On his fans: "Sometimes it's very frightening. They're caught up in their own excitement, I guess. I don't do anything to merit that."
On song writing: "It's usually the simpler songs that wind up hits. 'Lonely Together' took only two hours to record, and 'Even Now' was written as a straightforward song with no emotion attached."
On the music industry: "It's a business that's awfully exciting and also full of baloney."
One might expect more hard-boiled sentiments from this self-proclaimed "slum kid from a broken home," but Manilow sounds about as streetwise as Forrest Gump.
After he conquered AM radio in the mid-Seventies, Manilow was often asked to talk a bit about his early years. From 1970 to 1973, he served as pianist and arranger for a then-unknown singer named Bette Midler. The duo first performed a cabaret-style revue in, of all places, a gay bathhouse in New York City. Manilow's golly-gee recollection in Cashbox magazine, in 1978: "It was crazy, just like something out of a weird movie. There were all these guys sitting around barely wrapped in towels." Midler, in stark contrast, went on The Tonight Show and told Johnny Carson about the "standing ovations" she sometimes received from her unclothed audience.
There's no reason to take Manilow's innocence at anything less than face value. Indeed, Robert Palmer of The New York Times interviewed Manilow in 1980 and wrote of him, "After 75 minutes it is impossible not to like him. Engaging doesn't go far enough; his gift for disarmament belongs at a negotiating table."
Remarkably Manilow has successfully navigated a twenty-year-plus career without ever running afoul of the smallest scandal. No prostitutes, no drunk-driving arrests, no punching out cameramen, no masturbating in adult theaters. Not one drug bust during the coke-crazy Seventies. No behind-the-scenes grumbling about a hot temper or a huge ego. Money alone can't buy such purity; see Michael Jackson for proof. Perhaps Manilow really is a great guy who lives a model life.
"I tried smoking joints," Manilow is quoted as saying in Peters' bio. "I liked it for about a month, but I didn't really enjoy it. I'd fall asleep, or sit like a puppet listening to records, and maybe I'd hear a horn line a little clearer, but it wasn't any revelation. The few encounters I had with drugs were no more or less pleasant than having a couple of drinks -- which I don't like either. I cannot be out of control."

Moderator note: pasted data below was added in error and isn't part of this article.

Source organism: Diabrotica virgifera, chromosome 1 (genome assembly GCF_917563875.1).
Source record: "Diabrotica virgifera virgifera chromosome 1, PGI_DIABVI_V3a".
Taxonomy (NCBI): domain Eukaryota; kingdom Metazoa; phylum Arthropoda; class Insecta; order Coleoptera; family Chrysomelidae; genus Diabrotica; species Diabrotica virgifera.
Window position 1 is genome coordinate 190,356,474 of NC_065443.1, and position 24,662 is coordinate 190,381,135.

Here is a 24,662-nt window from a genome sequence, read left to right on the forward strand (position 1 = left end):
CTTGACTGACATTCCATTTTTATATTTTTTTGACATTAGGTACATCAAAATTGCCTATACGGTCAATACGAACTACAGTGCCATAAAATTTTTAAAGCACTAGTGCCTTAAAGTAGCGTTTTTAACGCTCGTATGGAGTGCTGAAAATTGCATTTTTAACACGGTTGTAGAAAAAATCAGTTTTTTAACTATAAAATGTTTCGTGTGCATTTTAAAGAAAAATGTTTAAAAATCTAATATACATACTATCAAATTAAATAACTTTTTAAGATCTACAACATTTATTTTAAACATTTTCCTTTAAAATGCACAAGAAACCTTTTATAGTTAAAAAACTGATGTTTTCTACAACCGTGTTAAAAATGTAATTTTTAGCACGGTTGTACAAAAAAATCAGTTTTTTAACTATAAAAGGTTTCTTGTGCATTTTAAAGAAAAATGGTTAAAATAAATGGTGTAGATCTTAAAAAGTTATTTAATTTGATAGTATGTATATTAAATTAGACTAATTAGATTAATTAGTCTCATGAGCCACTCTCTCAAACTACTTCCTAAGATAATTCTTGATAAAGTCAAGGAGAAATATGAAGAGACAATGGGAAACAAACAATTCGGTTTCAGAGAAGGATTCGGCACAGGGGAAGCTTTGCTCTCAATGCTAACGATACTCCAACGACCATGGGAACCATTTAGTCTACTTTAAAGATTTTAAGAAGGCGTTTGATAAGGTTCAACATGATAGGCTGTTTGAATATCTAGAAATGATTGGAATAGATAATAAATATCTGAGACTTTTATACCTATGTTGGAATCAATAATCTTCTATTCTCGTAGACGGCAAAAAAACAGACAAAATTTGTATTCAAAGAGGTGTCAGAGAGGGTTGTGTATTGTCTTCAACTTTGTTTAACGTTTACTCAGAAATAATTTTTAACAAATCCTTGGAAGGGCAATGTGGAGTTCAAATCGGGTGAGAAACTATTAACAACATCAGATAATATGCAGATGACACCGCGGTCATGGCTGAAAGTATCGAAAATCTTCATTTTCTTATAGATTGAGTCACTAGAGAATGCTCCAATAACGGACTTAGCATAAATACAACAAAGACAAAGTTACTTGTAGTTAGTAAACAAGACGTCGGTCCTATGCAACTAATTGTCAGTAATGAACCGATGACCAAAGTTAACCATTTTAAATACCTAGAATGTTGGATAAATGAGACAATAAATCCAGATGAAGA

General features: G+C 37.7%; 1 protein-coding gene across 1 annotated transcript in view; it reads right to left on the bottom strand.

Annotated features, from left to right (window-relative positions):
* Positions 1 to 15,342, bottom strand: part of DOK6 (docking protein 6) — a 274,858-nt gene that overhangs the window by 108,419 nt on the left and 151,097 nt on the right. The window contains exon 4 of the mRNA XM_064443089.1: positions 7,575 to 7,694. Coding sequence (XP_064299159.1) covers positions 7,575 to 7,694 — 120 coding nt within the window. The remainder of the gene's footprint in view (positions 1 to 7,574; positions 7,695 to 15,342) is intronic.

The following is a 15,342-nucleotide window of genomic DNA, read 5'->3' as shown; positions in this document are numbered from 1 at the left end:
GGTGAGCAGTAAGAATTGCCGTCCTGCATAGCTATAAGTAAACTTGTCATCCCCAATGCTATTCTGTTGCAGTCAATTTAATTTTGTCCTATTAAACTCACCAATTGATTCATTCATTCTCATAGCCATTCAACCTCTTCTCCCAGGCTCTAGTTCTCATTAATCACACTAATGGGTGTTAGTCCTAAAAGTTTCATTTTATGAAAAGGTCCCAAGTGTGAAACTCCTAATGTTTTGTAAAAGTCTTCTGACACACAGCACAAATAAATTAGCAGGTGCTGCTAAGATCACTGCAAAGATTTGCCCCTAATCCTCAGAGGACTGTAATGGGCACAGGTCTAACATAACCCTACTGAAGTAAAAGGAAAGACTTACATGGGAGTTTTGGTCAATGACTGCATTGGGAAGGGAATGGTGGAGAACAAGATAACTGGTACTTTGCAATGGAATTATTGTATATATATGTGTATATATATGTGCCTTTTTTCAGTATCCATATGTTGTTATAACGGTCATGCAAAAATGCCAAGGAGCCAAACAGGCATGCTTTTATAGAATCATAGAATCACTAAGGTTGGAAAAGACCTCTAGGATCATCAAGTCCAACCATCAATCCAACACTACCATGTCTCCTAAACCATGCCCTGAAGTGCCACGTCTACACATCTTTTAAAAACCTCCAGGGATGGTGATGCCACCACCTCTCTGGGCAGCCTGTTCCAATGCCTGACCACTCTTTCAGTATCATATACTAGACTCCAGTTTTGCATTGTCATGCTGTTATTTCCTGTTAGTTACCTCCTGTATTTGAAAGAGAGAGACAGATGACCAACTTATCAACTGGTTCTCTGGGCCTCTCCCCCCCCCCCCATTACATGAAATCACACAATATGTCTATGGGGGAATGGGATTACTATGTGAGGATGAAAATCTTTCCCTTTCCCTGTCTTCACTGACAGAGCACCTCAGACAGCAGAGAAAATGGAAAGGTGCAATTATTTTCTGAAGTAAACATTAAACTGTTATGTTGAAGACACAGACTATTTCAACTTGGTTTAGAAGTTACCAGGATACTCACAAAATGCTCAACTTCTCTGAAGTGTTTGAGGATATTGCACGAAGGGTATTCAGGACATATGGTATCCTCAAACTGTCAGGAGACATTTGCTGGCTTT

But Manilow has controlled his career so well that one wonders what he's hiding. So many icons of perfection -- such as Karen Carpenter and Rock Hudson -- have crumbled in one way or another that it's impossible not to speculate about Manilow. Some have wondered about his sexuality. His 1987 autobiography, Sweet Life: Adventures on the Road to Paradise, offers few clues (aside from the young Manilow's love for Judy Garland and The King and I). Rather the book offers an absence of clues. The women in his life are all "friends," and his only marriage, to a high-school sweetheart, ended in divorce in 1968. The book finds Manilow declining one or two sexual advances from fast women, yet he never admits the slightest desire for (or enjoyment of) sexual intimacy. Since his rise to fame, Manilow has fielded most relationship questions with answers along the lines of "I'm married to my work."
Manilow is quite blunt about his personal life: He doesn't talk about it. "That's why I call it my personal life," he told one interviewer. Given his level of fame, and given the gossip-hungry nature of the media, that's understandable. But Manilow is so tightly screwed down that whatever charisma he might have gets smothered. Imagine how much fun it would be to see him burst out of his cozy niche as a Broadway-style pop entertainer. Imagine if he'd done something along the lines of Pat Boone's recent heavy-metal cover album, In a Metal Mood, instead of Summer of '78. Or if he'd had the nerve to appear in an Airplane! movie. Heck, even Wayne Newton was willing to let Conan O'Brien rib him a little not long ago.
But Manilow has stayed rigidly on track: soft music, nice lyrics, straight image. In the mid-Seventies when the critics attacked him -- as they no longer bother to do -- as being hopelessly middle-of-the-road, his music was only part of their complaint. Within the easy-listening genre, Manilow is a smart and talented songwriter. Yet in his adherence to the sentimental tune and the feel-good lyric, he cancels out the anger, the passion, and even the little peculiarities that make an artist human. If there is a myth surrounding Barry Manilow, it's whether he's a real person or someone's fictional creation.
Barry Manilow performs at 8 p.m. on November 28-30 at Sunrise Musical Theatre, 5555 95th Ave., Sunrise, 954-741-7300. Tickets range in cost from $28 to $58.